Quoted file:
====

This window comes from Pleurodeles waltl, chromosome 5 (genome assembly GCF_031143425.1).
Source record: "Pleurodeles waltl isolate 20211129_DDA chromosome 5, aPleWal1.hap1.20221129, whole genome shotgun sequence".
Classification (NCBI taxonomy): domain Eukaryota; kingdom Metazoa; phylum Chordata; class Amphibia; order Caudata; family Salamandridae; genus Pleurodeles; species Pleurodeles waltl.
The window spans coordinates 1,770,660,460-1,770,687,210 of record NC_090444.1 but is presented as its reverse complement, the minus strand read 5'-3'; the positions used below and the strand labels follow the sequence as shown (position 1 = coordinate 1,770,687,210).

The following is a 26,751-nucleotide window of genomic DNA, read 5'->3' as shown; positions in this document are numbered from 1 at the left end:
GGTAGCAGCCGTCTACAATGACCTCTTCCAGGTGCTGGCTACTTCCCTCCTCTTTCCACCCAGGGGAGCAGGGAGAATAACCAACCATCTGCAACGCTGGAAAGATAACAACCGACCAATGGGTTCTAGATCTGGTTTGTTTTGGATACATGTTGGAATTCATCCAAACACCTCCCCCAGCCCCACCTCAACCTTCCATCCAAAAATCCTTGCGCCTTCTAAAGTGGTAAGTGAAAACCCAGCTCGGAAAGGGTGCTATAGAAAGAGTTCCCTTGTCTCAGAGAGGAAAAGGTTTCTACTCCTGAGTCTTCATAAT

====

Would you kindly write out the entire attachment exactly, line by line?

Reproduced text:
This window comes from Pleurodeles waltl, chromosome 5 (genome assembly GCF_031143425.1).
Source record: "Pleurodeles waltl isolate 20211129_DDA chromosome 5, aPleWal1.hap1.20221129, whole genome shotgun sequence".
Classification (NCBI taxonomy): domain Eukaryota; kingdom Metazoa; phylum Chordata; class Amphibia; order Caudata; family Salamandridae; genus Pleurodeles; species Pleurodeles waltl.
The window spans coordinates 1,770,660,460-1,770,687,210 of record NC_090444.1 but is presented as its reverse complement, the minus strand read 5'-3'; the positions used below and the strand labels follow the sequence as shown (position 1 = coordinate 1,770,687,210).

The following is a 26,751-nucleotide window of genomic DNA, read 5'->3' as shown; positions in this document are numbered from 1 at the left end:
GGTAGCAGCCGTCTACAATGACCTCTTCCAGGTGCTGGCTACTTCCCTCCTCTTTCCACCCAGGGGAGCAGGGAGAATAACCAACCATCTGCAACGCTGGAAAGATAACAACCGACCAATGGGTTCTAGATCTGGTTTGTTTTGGATACATGTTGGAATTCATCCAAACACCTCCCCCAGCCCCACCTCAACCTTCCATCCAAAAATCCTTGCGCCTTCTAAAGTGGTAAGTGAAAACCCAGCTCGGAAAGGGTGCTATAGAAAGAGTTCCCTTGTCTCAGAGAGGAAAAGGTTTCTACTCCTGAGTCTTCATAAT